The museum was really interesting. Alvar Aalto was a furniture designer and architect, renowned for designing Finnish summer homes using natural and environmentally sympathetic materials. He was also an inspiration for many of the stools and chairs in Ikea, such as the common Frosta stool and everyone's favourite the Poang chair. He looked to create furniture from sustainable woods, and pioneered the use of plywood layers and bending wood.


Jyvaskyla was a quick visit, given we arrived at the museum at 4pm and left the following morning after breakfast. But we did sample some local beers and enjoyed a walk around the town, along this gorgeous rainbow road!


Posted by aboo10 03:12 Archived in Finland Tagged children animals museum finland ecotourism family_travel midnightsunrun Comments (0)

Christmas in July

Reporting from Helsinki

overcast 16 °C
View Midnight Sun Run on aboo10's travel map.

'Tis the season to be jolly - as a relocated Australian, I certainly think that the summer season is a perfectly sensible time to be celebrating Christmas, and so as we were in Rovaniemi, which is the official hometown of Santa Claus, THE Santa Claus, the TRUE Santa Claus, we thought we better go and say hi!

It was a bit weird hearing Christmas Carols piped through the music system and seeing Christmas paraphernalia everywhere, but the Christmas decorations don't look tired or like they've just been left up since Christmas, so a lot of attention is obviously given to their maintenance. The shops are glistening, just like the 6 weeks before Christmas in Melbourne or London...

It is also village made for bus loads of tourists and winter, and bus loads of tourists would come, and visit Santa and the shops and then vanish. We were there for a few hours and I suppose because it is not winter, and it is in a good location for a coffee and shop stop, that's what they did... By being made for winter, I mean that all the entries into buildings have grates - to stamp or scrape snow off shoes, double sets of doors - to keep the heat in, and there are loads of hooks and rails - to hang up winter coats.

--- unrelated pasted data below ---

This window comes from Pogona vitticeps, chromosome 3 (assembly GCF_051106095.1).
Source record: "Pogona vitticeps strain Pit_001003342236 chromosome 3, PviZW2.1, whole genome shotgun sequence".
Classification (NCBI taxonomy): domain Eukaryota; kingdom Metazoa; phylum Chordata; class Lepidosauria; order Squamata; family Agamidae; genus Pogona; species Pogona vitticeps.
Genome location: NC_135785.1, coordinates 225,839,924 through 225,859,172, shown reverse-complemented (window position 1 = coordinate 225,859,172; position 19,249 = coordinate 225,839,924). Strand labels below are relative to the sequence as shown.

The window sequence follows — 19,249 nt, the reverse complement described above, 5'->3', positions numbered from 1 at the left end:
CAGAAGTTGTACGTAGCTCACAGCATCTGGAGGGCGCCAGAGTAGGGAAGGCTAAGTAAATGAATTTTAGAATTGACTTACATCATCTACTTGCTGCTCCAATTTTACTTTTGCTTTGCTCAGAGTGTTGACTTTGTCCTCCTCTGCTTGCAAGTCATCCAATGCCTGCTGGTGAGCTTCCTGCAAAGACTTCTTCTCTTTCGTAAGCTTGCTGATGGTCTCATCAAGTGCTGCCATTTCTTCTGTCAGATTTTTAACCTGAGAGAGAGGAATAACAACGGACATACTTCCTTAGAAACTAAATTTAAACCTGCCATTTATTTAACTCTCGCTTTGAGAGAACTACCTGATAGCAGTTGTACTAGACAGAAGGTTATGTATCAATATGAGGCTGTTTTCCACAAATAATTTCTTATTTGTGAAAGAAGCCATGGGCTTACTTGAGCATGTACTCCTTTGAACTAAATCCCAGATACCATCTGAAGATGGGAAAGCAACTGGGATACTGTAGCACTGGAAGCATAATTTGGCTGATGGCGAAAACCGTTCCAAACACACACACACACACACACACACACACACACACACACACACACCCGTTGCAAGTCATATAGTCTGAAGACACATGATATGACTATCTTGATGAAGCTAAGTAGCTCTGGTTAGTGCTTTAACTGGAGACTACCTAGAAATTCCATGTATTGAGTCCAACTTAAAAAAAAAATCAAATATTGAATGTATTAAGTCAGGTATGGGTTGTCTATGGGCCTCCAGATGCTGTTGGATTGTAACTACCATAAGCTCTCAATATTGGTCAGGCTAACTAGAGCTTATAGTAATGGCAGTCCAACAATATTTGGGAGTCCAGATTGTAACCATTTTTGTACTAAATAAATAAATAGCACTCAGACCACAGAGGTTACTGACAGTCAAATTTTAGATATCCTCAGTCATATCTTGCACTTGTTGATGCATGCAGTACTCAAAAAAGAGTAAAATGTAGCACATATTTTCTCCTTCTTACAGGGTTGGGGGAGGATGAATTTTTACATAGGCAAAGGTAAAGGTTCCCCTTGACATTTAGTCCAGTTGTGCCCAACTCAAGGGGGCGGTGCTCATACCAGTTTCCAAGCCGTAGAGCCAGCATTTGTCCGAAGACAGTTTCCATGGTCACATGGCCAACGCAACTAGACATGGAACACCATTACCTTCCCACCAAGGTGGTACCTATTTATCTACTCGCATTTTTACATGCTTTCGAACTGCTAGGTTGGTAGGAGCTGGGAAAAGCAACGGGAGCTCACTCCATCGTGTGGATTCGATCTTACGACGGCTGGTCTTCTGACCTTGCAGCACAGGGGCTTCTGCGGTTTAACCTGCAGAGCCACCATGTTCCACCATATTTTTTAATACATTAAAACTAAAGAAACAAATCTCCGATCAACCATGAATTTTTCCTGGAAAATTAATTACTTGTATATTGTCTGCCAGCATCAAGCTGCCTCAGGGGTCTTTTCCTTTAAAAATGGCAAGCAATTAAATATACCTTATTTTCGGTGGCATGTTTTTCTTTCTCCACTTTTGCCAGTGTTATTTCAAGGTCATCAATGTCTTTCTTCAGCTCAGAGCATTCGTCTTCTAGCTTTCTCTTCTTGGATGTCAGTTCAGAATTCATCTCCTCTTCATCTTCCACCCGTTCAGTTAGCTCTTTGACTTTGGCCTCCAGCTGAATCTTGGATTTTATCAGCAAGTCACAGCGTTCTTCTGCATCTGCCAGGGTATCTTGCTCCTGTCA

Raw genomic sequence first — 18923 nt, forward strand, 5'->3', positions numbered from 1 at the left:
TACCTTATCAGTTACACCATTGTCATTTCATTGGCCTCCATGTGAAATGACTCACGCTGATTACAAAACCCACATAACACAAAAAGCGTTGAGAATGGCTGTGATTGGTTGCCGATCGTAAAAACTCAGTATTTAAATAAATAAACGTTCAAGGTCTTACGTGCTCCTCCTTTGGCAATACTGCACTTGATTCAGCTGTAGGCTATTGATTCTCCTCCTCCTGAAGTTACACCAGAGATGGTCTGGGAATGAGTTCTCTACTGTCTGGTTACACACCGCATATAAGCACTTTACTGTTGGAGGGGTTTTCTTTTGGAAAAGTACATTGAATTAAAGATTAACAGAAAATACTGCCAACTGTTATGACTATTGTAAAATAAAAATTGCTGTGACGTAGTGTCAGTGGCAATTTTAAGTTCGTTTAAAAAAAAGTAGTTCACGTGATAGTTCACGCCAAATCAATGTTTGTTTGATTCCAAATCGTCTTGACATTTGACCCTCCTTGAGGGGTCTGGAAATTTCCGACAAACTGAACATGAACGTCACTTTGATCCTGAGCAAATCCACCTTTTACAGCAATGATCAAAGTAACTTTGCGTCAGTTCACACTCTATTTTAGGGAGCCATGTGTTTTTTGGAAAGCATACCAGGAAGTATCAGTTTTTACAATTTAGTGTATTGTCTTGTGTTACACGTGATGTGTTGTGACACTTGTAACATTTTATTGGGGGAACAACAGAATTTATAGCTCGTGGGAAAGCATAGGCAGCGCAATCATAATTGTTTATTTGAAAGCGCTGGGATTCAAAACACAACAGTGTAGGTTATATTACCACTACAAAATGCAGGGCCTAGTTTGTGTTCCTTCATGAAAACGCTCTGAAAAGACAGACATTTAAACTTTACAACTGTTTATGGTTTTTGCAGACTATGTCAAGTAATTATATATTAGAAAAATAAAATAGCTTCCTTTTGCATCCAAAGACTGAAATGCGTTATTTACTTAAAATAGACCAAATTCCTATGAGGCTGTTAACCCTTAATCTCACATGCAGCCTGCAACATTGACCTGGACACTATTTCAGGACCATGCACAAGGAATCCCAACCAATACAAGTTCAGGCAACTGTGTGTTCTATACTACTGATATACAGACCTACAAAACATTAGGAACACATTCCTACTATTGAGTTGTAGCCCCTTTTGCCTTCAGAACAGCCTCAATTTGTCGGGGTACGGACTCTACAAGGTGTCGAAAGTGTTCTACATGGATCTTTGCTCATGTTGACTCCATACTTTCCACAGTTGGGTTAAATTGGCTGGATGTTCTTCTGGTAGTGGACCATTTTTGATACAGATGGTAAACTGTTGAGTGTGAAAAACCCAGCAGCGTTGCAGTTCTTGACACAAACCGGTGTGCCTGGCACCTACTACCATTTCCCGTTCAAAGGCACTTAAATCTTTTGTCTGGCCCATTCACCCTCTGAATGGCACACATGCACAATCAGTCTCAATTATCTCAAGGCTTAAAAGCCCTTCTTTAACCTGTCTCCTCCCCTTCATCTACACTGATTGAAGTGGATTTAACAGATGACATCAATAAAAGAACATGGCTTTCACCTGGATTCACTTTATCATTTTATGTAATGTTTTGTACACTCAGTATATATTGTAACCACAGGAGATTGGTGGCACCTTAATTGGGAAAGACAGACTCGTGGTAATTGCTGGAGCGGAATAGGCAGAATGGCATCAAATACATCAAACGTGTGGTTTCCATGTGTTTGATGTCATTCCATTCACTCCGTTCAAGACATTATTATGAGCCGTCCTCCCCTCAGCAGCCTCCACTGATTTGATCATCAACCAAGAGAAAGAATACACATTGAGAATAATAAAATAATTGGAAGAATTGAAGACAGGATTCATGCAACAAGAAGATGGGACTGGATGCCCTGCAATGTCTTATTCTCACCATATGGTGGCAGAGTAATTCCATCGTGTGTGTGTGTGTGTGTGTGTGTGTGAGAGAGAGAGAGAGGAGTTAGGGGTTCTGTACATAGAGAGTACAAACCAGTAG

Santa Claus Village is also right on the arctic circle, but compared to the other spot where we stopped on the 66 degree north latitude, was less of an ordeal to get to it! So no cairns or congratulatory awards!

There were loads of shops including Marimekko and iitalia outlets, and a huge number of shops selling Christmas trinkets, and Lapland or Finland souvenirs. Some stores had specialty items, ranging from handknits, or leather goods, or reindeer antler everything, or silver, but most had mass produced souvenir type objects. Not that these weren't cute to look at too, and of course I didn't leave empty handed!!

We also saw some reindeers, and were able to feed them and pat them. They were much smaller than I expected. The reindeer handler answered Didi's question about flying, with a very clear explanation - they must be harnessed to the sleigh, and the sleigh helps them fly, and Santa has to be there too! Didi and Jie Jie were listening very carefully and appeared to think that the answer was well supported!

There is also a post office, which does issue special stamps and has a special postmark. I particularly loved in the post office, the huge tables with pots of pens at which you can sit and write cards. (Please note - No Christmas in July cards coming! Sorry!) Also the mail that Santa has already received in 2015 has been read and is filed by country of origin here too.

The highlight for sure though was visiting Santa - and we saw some top secret things, like how he has engineered a way to slow down the earth's rotation on Christmas Eve to ensure he can visit everyone! The kids were pretty stoked to meet him, and especially to receive a stuffed husky dog each. The magic of Christmas is certainly alive in Rovaniemi!!

Posted by aboo10 12:54 Archived in Finland Tagged children shopping christmas magic family_travel midnightsunrun Comments (1)

Nord Kapp

Reporting from Jyväskylä

overcast 6 °C
View Midnight Sun Run on aboo10's travel map.